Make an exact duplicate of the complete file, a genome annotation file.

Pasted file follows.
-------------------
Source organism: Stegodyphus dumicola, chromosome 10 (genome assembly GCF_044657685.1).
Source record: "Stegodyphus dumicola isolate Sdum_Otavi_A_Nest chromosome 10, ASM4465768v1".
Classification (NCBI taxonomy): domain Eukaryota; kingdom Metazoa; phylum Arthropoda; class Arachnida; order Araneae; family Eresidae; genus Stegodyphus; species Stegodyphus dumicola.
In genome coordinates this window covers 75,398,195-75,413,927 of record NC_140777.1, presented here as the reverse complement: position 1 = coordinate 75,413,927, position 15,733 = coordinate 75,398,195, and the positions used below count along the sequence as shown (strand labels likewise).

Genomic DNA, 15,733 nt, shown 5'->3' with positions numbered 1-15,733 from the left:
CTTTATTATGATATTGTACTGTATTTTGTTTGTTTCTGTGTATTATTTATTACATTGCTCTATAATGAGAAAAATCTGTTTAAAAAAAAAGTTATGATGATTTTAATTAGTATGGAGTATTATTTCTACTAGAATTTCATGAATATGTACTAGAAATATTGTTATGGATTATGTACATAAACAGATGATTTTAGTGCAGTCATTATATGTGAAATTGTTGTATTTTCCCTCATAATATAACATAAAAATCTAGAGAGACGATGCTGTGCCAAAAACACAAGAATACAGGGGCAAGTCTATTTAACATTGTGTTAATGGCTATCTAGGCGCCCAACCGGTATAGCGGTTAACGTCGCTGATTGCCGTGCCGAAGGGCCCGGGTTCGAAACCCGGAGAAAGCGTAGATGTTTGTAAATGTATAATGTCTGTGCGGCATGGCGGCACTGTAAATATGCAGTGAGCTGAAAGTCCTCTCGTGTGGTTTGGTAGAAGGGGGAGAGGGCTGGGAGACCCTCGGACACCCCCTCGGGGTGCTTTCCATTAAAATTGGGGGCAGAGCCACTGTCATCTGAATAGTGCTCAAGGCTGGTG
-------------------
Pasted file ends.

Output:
Source organism: Stegodyphus dumicola, chromosome 10 (genome assembly GCF_044657685.1).
Source record: "Stegodyphus dumicola isolate Sdum_Otavi_A_Nest chromosome 10, ASM4465768v1".
Classification (NCBI taxonomy): domain Eukaryota; kingdom Metazoa; phylum Arthropoda; class Arachnida; order Araneae; family Eresidae; genus Stegodyphus; species Stegodyphus dumicola.
In genome coordinates this window covers 75,398,195-75,413,927 of record NC_140777.1, presented here as the reverse complement: position 1 = coordinate 75,413,927, position 15,733 = coordinate 75,398,195, and the positions used below count along the sequence as shown (strand labels likewise).

Genomic DNA, 15,733 nt, shown 5'->3' with positions numbered 1-15,733 from the left:
CTTTATTATGATATTGTACTGTATTTTGTTTGTTTCTGTGTATTATTTATTACATTGCTCTATAATGAGAAAAATCTGTTTAAAAAAAAAGTTATGATGATTTTAATTAGTATGGAGTATTATTTCTACTAGAATTTCATGAATATGTACTAGAAATATTGTTATGGATTATGTACATAAACAGATGATTTTAGTGCAGTCATTATATGTGAAATTGTTGTATTTTCCCTCATAATATAACATAAAAATCTAGAGAGACGATGCTGTGCCAAAAACACAAGAATACAGGGGCAAGTCTATTTAACATTGTGTTAATGGCTATCTAGGCGCCCAACCGGTATAGCGGTTAACGTCGCTGATTGCCGTGCCGAAGGGCCCGGGTTCGAAACCCGGAGAAAGCGTAGATGTTTGTAAATGTATAATGTCTGTGCGGCATGGCGGCACTGTAAATATGCAGTGAGCTGAAAGTCCTCTCGTGTGGTTTGGTAGAAGGGGGAGAGGGCTGGGAGACCCTCGGACACCCCCTCGGGGTGCTTTCCATTAAAATTGGGGGCAGAGCCACTGTCATCTGAATAGTGCTCAAGGCTGGTG